Moral of the story: if we aren’t careful, dryness or dullness in prayer can lead us to abandon our commitment to contemplation, even if we never consciously set out to give it up.

So Why Does Prayer Become Dull?

I think there are many reasons why prayer becomes dry or dull or difficult.

If you read some of the classic mystics, they’ll argue that this could be a sign of sin without repentance. And I suppose that could be true for some people, so it’s always a good idea to examine our conscience and ask the question, “Is there a reason why I don’t want God to get close?”

But I tend to agree with The Cloud of Unknowing which suggests that, as long as you are not conscious of serious sin, then you can in confidence engage in prayer. No one’s perfect, we all make mistakes — but scrupulosity will not foster your prayer life. So just be honest with yourself that you aren’t avoiding something big, and then be confident in your prayer.

Which means — if your prayer is still dull/dry/difficult, something else is afoot.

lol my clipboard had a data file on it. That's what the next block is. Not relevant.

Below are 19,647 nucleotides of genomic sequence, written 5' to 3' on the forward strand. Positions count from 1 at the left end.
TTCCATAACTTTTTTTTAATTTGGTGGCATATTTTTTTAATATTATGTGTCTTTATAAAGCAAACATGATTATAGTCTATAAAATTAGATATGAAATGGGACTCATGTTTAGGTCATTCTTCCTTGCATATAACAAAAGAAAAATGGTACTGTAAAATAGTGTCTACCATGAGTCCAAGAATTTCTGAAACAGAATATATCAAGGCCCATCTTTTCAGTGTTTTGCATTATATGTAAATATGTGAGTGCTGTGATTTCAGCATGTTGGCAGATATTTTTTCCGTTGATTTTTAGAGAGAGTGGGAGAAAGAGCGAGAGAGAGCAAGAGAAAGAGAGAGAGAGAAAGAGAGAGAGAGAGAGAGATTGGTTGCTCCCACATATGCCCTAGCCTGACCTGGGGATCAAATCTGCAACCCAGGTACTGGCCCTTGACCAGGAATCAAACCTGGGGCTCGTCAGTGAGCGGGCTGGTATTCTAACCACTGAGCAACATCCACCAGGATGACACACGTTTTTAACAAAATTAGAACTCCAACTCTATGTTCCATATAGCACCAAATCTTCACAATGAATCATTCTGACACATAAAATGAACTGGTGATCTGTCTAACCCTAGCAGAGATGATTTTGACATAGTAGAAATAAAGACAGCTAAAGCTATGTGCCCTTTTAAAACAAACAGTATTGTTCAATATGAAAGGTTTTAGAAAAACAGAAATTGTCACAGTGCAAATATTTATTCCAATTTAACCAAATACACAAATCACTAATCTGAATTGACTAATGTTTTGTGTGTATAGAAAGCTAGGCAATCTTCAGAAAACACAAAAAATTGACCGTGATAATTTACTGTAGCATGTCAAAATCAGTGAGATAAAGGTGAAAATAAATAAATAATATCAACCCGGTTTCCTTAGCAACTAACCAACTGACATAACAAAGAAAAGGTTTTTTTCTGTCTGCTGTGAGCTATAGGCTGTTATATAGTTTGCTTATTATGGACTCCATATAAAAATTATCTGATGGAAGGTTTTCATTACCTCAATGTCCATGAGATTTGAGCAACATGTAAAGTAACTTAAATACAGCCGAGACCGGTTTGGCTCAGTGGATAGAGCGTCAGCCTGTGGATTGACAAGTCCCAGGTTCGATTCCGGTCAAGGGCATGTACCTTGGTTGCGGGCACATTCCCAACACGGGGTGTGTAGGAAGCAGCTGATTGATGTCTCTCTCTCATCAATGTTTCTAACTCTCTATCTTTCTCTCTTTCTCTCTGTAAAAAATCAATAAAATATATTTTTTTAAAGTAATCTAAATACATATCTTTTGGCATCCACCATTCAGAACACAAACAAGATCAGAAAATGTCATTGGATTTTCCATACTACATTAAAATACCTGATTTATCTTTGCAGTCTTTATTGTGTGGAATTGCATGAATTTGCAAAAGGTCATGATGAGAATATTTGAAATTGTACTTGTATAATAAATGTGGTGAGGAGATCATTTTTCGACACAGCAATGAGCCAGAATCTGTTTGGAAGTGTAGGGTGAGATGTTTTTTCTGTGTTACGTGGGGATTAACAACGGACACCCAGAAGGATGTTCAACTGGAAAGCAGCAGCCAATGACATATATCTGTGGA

There are two likely scenarios I’d like for us to consider. The first is fear of losing control with God, and the second is God teaching us not to rely on experience.

Kevin (who submitted the question) suggests that the first of these factors is at work in his prayer life, and that may well be the case. But I’d like for him (and anyone else dealing with dry or dull prayer) to consider the second option as well.

“Afraid of the Awesome Power of God”

Kevin writes, “What’s actually happening is that after my mystical experiences, I have become afraid of the awesome power of God in the present moment” and goes on to ask, “How do I get over this fear?”

Fear is a feeling. It has no power over us, except for the power that we give it. As FDR said, “We have nothing to fear but fear itself.” Because, unfortunately, we often do tend to give our fear too much power over us! And then we’re stuck.

I once read a book called Feel the Fear and Do It Anyway. It’s a pop-psychology, self-help book, but the title sure is a winner. We can’t just make fear disappear; it’s a normal biological response to situations where we feel out of control.

But we can feel the fear and then choose to follow through and whatever it is that’s freaking us out. And the more we learn to walk through our fear, the more we discover that it really doesn’t have power over us.